Your views: Eee PC and cheap laptops

This week has seen more mini laptops enter the market founded by the Asus Eee PC - but some analysts think the market is limited.

In our bi-weekly newsletter, IT PRO asked for your thoughts on the tiny laptops - from the Eee PC to the latest sub-notebooks, mini notebooks, netbooks and other names in the market.

David wrote in to say how much he really, really loves his Eee PC - and suggests that bigger isn't better in bed. "We're finding it's right up there with the mobile and the iPod for consumer compatibility," David emailed.

"At home as well as travelling: you want to read the paper without hiding behind a wall of newsprint at breakfast, you want to check Wikipedia while you're watching TV/reading a book on the sofa, and finally, it's just so fantastically great in bed," David wrote.

Gail said the Eee PC is the first product that's excited her for years, and praised Asus for taking the first step. "This market wouldn't have existed without Asus doing the innovation and development of this product. All the components were there but no one had put them together," she wrote. "It was a risk for them, but they must have done some serious market research."

Peter agreed, wondering why it took so long for the cheap laptop market to appear.

"It had to happen; the only question is why it took so long, and why the manufacturers had to wait until they were pushed," he said. "For anyone reading the computer media, cost, simplicity and reliability have been the continual points brought out by customers for many years. Microsoft has failed to recognise this; but then, that is nothing new. The boys in Redmond have had their heads in the clouds since their beginning."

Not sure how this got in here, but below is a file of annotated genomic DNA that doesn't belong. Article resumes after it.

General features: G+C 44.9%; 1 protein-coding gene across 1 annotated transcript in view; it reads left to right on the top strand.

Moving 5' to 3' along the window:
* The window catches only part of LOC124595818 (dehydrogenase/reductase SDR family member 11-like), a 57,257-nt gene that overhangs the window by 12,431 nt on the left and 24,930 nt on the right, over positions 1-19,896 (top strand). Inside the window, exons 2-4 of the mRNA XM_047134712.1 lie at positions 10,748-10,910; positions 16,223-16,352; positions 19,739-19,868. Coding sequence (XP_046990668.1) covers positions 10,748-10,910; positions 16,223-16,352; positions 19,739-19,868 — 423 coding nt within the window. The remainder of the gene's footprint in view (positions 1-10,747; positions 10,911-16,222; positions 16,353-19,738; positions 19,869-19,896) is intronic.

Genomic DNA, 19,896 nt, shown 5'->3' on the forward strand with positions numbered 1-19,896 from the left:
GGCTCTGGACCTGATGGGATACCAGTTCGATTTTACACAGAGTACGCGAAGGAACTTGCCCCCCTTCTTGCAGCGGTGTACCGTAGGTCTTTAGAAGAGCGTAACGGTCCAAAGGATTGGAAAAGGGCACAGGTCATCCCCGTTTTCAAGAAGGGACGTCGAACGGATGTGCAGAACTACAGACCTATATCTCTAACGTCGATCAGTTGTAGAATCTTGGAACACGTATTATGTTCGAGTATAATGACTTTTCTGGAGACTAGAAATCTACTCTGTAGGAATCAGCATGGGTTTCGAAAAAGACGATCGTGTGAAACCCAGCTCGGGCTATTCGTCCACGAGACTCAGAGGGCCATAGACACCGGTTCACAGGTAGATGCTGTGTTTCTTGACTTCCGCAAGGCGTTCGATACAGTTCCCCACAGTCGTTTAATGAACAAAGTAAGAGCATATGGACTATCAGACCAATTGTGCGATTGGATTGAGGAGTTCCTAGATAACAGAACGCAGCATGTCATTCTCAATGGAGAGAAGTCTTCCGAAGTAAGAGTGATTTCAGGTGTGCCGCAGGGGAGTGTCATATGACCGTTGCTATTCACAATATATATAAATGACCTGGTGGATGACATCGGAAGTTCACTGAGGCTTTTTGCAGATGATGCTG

But the lovely little laptop has a few flaws. Gail said: "The major drawback is battery life."

AJ would like to use a sub-notebook to work when out of the office, but finds the typing too difficult. "My work is almost exclusively textual in nature, and I am a touch typist...To get up any speed, I need a full sized keyboard set at the right angle," AJ explained, adding: So the EEE miniature sized computer formula is no use to me."

New Zealander Damian isn't a fan of the limited connectivity: "The only thing I missed (and still miss) was a dial-up modem. Broadband away from major cities here is still a bit hit and miss."

But Gail said her main disappointment is the delay in release times for the Eee PC and its clones. "I'm following all the current releases of this type of computer. Some won't ever be released in Australia and some will be released much later here than in Europe and the USA."

So manufacturers, listen up: "My money will be going to the company that bothers with Australia and has the best battery life," Gail said.

A bit more processing power, and Damian's sold: "When World of Warcraft, Alien v Predator, etc, are able to run natively, then it will be goodbye Microsoft forever."